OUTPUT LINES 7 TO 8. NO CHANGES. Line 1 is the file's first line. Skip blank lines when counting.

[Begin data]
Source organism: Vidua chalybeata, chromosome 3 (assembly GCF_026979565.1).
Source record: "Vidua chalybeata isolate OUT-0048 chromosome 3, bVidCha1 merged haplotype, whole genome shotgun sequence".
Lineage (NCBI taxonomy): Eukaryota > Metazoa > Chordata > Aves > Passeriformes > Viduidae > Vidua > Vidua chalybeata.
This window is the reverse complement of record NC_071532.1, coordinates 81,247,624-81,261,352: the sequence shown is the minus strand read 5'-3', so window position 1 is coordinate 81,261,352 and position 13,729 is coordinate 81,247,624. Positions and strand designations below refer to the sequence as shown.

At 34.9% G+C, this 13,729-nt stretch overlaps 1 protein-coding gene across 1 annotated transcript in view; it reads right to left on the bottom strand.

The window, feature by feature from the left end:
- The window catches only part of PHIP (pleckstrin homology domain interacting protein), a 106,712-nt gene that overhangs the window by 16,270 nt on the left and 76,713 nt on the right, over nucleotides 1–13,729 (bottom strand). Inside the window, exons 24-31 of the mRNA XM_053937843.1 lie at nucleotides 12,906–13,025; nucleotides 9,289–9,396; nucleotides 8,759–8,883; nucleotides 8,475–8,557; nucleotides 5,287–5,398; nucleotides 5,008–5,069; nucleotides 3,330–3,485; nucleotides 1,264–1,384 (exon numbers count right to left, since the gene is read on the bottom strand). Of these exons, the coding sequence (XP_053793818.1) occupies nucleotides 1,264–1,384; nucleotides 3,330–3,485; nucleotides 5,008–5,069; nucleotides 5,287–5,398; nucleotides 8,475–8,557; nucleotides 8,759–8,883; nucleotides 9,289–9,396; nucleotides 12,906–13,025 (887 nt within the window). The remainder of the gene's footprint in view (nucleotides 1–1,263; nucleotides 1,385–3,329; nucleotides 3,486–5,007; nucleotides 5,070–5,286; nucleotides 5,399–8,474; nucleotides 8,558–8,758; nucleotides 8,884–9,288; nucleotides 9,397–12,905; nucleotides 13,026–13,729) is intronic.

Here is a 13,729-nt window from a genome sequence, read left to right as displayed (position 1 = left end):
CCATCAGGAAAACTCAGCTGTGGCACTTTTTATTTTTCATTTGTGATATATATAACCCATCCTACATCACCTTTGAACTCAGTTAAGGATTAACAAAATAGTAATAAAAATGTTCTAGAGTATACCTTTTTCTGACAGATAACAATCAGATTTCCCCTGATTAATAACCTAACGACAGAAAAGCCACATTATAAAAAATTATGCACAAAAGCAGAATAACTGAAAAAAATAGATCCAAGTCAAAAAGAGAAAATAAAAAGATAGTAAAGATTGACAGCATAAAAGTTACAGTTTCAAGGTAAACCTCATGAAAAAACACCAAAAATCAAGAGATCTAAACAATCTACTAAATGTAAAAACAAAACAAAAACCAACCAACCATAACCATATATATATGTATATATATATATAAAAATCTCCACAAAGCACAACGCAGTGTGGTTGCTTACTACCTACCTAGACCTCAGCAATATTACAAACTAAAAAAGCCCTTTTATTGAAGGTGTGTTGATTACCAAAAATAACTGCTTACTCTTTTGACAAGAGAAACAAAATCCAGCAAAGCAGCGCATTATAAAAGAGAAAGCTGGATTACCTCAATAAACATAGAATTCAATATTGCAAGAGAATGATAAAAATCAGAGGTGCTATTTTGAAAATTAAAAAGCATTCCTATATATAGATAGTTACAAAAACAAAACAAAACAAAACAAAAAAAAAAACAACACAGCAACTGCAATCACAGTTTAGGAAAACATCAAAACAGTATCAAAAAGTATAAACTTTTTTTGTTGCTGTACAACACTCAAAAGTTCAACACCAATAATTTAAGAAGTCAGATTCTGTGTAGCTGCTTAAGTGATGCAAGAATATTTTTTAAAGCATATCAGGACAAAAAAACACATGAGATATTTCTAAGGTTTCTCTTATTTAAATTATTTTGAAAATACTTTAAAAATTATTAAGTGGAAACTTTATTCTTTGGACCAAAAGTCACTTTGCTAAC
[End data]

- The window catches only part of PHIP (pleckstrin homology domain interacting protein), a 106,712-nt gene that overhangs the window by 16,270 nt on the left and 76,713 nt on the right, over nucleotides 1–13,729 (bottom strand). Inside the window, exons 24-31 of the mRNA XM_053937843.1 lie at nucleotides 12,906–13,025; nucleotides 9,289–9,396; nucleotides 8,759–8,883; nucleotides 8,475–8,557; nucleotides 5,287–5,398; nucleotides 5,008–5,069; nucleotides 3,330–3,485; nucleotides 1,264–1,384 (exon numbers count right to left, since the gene is read on the bottom strand). Of these exons, the coding sequence (XP_053793818.1) occupies nucleotides 1,264–1,384; nucleotides 3,330–3,485; nucleotides 5,008–5,069; nucleotides 5,287–5,398; nucleotides 8,475–8,557; nucleotides 8,759–8,883; nucleotides 9,289–9,396; nucleotides 12,906–13,025 (887 nt within the window). The remainder of the gene's footprint in view (nucleotides 1–1,263; nucleotides 1,385–3,329; nucleotides 3,486–5,007; nucleotides 5,070–5,286; nucleotides 5,399–8,474; nucleotides 8,558–8,758; nucleotides 8,884–9,288; nucleotides 9,397–12,905; nucleotides 13,026–13,729) is intronic.

Here is a 13,729-nt window from a genome sequence, read left to right as displayed (position 1 = left end):